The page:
Gentlemen! Introduce yourselves to the readers of the rooster, and those beyond, in the ether! What is the origin story of the Extremeties? Global Crisis I’m assuming, but I’ll let you expound!
Fresh Kils: We actually lived next to another in residence at King’s College in Halifax, very serendipitously, and learned quickly of our shared interest in music. It was a very musical group on that floor in Middle Bay. Shaun’s roomy is currently the guitar tech for Arcade Fire! Anyway, at the time I was a guitar player, and had been doing bare bones production with my four track, and Fes had just started DJ’ing and was dabbling in making beats. I had never really been exposed to much hip hop, but when Fes started showing me the process of beat making, I was immediately hooked. It was like a veil had been lifted on a great secret, and the keys to creating some of my favourite music at the time had been given to me; Beck, Portishead, Chemical Brothers.
The hip hop scene in Halifax at that time was very exciting, and both of us were very much swept by it. We’re talking about witnessing the origins of Buck 65, Skratch Bastid, Classified, Sixtoo/Megazoid, DJ Moves, Josh Martinez, Kaleb Simmonds & The Goods. It was a very inspiring time, and it gave us direction and purpose.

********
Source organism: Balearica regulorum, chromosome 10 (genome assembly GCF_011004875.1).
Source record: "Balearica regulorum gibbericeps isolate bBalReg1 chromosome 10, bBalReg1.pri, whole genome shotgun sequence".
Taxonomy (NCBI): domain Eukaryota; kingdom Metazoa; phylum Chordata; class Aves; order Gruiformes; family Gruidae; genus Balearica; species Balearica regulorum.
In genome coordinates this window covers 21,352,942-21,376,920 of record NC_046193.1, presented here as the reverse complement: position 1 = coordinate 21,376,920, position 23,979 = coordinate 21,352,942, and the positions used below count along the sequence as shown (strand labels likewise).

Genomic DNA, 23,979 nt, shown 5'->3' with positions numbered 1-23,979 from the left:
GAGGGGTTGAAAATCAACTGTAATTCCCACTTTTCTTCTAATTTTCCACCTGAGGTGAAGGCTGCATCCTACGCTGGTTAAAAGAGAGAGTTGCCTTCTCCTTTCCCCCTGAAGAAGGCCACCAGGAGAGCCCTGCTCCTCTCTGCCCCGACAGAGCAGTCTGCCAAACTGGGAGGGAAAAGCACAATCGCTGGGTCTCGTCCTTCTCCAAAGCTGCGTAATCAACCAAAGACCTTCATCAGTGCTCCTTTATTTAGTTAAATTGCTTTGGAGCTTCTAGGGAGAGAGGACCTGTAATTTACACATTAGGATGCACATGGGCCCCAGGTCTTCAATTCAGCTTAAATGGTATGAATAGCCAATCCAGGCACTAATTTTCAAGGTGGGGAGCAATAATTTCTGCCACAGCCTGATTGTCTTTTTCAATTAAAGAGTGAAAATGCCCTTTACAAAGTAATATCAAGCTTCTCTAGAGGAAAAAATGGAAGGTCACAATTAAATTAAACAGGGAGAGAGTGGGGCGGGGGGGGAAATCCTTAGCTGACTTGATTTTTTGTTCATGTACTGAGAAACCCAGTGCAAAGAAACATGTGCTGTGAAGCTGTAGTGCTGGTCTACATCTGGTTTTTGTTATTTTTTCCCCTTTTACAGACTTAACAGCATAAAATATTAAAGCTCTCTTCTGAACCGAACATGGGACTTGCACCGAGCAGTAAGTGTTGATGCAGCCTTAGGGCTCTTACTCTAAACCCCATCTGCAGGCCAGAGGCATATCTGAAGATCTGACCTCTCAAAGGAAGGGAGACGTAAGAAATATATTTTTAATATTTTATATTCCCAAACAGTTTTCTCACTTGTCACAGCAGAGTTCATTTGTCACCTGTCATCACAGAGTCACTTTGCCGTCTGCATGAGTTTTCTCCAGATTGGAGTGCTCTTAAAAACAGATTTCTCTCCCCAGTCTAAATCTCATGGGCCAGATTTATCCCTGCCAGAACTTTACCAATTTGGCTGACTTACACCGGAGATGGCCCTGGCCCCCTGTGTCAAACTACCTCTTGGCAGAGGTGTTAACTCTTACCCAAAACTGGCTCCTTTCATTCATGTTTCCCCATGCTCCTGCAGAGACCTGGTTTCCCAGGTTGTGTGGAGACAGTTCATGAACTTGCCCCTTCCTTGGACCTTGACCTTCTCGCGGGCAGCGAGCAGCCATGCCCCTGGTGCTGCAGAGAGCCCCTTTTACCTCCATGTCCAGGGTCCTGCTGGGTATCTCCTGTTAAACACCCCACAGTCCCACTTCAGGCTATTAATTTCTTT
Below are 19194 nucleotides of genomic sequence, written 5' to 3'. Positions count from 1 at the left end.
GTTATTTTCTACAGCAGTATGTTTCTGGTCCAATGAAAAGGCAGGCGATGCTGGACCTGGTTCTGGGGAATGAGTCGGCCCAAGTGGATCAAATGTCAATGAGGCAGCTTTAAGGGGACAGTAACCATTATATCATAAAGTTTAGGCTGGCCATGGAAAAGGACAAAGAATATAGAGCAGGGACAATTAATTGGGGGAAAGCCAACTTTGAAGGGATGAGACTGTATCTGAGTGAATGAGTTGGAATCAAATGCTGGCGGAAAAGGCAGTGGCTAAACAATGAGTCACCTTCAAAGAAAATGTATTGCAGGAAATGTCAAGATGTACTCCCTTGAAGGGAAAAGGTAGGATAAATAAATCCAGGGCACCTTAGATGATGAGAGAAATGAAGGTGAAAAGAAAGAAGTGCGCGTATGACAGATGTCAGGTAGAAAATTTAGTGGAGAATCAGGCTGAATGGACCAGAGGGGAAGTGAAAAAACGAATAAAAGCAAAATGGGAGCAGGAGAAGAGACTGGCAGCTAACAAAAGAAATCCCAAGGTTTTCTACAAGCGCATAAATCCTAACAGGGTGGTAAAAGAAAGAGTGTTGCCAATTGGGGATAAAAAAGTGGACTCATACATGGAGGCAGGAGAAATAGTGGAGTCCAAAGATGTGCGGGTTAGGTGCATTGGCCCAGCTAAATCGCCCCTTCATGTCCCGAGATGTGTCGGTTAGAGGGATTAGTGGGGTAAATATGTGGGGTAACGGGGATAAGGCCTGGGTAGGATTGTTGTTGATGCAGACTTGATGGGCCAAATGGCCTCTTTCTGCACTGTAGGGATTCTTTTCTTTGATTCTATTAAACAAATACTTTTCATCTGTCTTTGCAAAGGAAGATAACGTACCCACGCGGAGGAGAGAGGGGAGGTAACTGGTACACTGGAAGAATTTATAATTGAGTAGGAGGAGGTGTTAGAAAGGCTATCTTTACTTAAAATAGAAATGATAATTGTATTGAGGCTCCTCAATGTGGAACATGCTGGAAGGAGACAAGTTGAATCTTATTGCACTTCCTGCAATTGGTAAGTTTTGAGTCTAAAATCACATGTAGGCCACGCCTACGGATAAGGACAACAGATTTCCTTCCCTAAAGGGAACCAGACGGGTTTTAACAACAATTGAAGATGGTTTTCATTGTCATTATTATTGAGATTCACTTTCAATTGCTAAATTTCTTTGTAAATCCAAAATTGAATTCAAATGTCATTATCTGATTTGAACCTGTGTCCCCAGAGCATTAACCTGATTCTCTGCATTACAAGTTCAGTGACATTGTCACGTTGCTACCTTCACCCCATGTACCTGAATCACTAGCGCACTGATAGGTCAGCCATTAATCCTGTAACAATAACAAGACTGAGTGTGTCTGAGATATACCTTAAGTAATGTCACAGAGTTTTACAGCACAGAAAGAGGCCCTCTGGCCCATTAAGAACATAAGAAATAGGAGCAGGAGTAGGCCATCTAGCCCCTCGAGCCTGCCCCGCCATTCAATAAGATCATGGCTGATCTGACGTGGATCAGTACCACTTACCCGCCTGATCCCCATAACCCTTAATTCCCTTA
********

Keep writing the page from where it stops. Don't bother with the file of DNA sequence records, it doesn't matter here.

In second year we lived together and created, and in third year I moved into the house where I would build my first studio, and we would really begin the process of making records. Because Fes and I were the nucleus of the studio, and our skills complimented one another, myself as engineer/producer and he as DJ/producer, we were a natural team.
We had worked together on specific Extremities material before, but it wasn’t until Fes started working at CBC, that we really coalesced into The Extremities. Fes pitched a project idea to a couple of the producers at CBC about us remixing a jazz record, and they bit on it. Our first record was essentially commissioned by CBC, for us to rework a jazz record called Tonic, which had pulled together some of the best jazz musicians in the country. The process of producing, mixing, and performing this album was the birth of The Extremities.
Can you each tell us about your origins with the Backburner crew?
Fresh Kils: The Backburner Crew started with Fester and I in my basement, building our first studio, and finding like minded people, friends and collaborators to work with. Initially, it was Fester, myself, Process, Dexter Doolittle, Thesis Sahib, Jesse Dangerously, Frank Deluxe, and Jay Bizzy. It grew from there as we expanded our network. The studio, then on Chebucto Lane in Halifax, became a home base where we learned and created, and once things started taking off we decided to give it a name.
Uncle Fester: As an add on to what Kils said, shortly after that initial formation of the crew, we went on the road with Thesis and met his homies in London Ontario, The Toolshed (Timbuktu, Chokeules & Pysbo) who instantly became part of the crew. Wordburglar and More Or Les were soon to follow after that.
The new album Instruments dropped a short while back, what would be the cohesive idea behind this release?
Kils: Our name, The Extremities, came out of the idea that our instruments were essentially extensions of ourselves, and as we’ve expanded our palette of sounds, the ‘cockpit’ of this ship we’re piloting has gotten more and more diverse. Its kind of a play on the idea that our musical instruments are like a pilot’s instruments on a plane, and the process of making this record, and managing The Extremities as a group, has felt like we’re piloting a ship.